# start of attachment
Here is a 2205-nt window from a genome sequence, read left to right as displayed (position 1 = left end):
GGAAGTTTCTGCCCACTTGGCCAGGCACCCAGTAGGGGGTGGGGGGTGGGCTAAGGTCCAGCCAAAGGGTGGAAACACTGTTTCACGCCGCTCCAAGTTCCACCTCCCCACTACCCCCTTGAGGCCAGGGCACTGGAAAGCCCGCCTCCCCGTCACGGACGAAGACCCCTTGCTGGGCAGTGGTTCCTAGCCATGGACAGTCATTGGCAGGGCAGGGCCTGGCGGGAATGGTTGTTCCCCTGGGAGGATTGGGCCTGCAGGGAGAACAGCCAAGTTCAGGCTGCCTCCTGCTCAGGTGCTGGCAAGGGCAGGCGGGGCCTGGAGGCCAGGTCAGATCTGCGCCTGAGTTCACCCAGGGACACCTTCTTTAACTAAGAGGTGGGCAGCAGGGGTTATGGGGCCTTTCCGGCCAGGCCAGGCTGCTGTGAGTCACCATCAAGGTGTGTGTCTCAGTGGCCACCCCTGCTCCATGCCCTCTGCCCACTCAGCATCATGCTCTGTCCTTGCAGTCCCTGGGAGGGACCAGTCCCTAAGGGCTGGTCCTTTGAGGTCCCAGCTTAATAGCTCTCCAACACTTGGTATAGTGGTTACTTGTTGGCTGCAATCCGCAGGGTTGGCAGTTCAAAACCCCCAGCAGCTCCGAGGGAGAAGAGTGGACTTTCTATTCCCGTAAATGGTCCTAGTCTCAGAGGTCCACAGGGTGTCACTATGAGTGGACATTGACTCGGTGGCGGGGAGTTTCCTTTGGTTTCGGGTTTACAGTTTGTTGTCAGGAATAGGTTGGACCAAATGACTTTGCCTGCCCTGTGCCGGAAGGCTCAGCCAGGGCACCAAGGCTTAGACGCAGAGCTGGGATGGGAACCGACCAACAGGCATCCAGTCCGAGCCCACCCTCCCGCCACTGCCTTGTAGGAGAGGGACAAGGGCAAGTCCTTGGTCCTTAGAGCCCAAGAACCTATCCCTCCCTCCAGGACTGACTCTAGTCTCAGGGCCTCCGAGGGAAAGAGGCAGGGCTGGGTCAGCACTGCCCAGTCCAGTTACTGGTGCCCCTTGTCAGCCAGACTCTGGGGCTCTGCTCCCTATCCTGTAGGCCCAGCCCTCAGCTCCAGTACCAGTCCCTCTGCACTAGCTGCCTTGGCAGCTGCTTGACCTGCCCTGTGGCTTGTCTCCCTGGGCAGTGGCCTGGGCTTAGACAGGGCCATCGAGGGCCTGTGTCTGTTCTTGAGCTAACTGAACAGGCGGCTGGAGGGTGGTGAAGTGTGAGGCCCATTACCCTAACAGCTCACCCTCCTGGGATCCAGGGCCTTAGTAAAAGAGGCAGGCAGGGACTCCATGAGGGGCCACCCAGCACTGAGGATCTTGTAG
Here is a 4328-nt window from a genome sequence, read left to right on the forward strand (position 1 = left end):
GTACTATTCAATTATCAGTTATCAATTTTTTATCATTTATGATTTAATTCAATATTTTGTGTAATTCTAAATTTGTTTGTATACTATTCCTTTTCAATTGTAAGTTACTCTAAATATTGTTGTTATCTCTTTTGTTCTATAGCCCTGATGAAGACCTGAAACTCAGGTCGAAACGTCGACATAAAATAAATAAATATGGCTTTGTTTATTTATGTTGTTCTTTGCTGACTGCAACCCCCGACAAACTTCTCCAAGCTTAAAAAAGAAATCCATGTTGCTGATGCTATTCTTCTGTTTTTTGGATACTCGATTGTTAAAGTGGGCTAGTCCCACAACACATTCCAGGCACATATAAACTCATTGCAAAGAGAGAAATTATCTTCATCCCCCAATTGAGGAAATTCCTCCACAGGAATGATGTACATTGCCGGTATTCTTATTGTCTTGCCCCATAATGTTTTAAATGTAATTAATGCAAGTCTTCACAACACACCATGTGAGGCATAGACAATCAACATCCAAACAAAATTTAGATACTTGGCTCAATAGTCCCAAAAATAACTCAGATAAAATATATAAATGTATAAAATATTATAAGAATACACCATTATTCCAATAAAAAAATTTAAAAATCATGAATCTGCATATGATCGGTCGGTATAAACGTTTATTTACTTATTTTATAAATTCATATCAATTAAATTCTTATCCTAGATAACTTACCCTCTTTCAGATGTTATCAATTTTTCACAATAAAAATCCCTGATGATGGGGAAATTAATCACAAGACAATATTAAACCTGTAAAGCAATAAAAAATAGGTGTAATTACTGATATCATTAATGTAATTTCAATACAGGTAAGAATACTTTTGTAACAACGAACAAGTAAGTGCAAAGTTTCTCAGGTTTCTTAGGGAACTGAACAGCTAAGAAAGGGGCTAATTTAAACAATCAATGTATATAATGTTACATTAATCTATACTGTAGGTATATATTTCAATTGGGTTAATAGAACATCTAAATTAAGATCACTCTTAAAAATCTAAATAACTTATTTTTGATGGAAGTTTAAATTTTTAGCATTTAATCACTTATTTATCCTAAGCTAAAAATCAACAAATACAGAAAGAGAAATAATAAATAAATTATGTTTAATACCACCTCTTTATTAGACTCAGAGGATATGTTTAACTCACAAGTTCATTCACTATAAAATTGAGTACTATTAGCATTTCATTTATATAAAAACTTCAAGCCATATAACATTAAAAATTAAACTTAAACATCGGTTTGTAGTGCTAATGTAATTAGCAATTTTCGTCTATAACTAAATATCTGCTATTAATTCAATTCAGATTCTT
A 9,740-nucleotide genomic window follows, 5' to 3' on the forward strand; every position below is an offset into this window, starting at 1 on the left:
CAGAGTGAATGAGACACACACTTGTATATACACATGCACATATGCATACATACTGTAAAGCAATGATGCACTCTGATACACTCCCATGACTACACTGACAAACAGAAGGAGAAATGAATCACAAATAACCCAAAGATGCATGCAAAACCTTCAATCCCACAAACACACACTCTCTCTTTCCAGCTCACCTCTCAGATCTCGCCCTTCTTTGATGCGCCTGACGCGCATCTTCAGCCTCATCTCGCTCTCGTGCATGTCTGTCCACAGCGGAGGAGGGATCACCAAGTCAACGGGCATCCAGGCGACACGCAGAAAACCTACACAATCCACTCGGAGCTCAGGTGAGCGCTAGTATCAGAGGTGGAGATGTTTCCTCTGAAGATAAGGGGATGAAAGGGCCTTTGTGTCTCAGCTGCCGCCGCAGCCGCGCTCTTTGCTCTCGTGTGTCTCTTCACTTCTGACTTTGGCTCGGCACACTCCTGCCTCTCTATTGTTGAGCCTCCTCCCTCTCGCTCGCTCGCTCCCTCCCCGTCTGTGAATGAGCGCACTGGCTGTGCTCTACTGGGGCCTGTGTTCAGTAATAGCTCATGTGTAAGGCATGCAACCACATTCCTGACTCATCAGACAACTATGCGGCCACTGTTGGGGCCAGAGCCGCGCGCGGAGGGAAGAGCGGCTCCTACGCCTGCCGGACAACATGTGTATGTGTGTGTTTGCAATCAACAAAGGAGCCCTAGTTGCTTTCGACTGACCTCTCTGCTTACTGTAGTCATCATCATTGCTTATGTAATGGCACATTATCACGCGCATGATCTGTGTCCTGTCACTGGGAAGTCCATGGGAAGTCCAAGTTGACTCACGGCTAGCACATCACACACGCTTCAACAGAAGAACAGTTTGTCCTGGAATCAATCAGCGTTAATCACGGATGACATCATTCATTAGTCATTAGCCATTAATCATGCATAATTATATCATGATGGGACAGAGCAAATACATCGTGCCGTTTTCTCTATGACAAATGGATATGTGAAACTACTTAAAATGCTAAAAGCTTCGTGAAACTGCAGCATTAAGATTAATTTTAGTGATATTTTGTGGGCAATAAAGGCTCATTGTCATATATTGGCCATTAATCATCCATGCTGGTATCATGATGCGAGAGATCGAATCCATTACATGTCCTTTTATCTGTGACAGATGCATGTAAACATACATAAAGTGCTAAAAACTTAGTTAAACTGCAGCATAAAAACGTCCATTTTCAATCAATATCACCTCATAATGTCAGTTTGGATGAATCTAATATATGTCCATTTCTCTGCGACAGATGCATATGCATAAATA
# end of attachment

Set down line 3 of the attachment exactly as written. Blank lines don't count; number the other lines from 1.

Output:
Here is a 4328-nt window from a genome sequence, read left to right on the forward strand (position 1 = left end):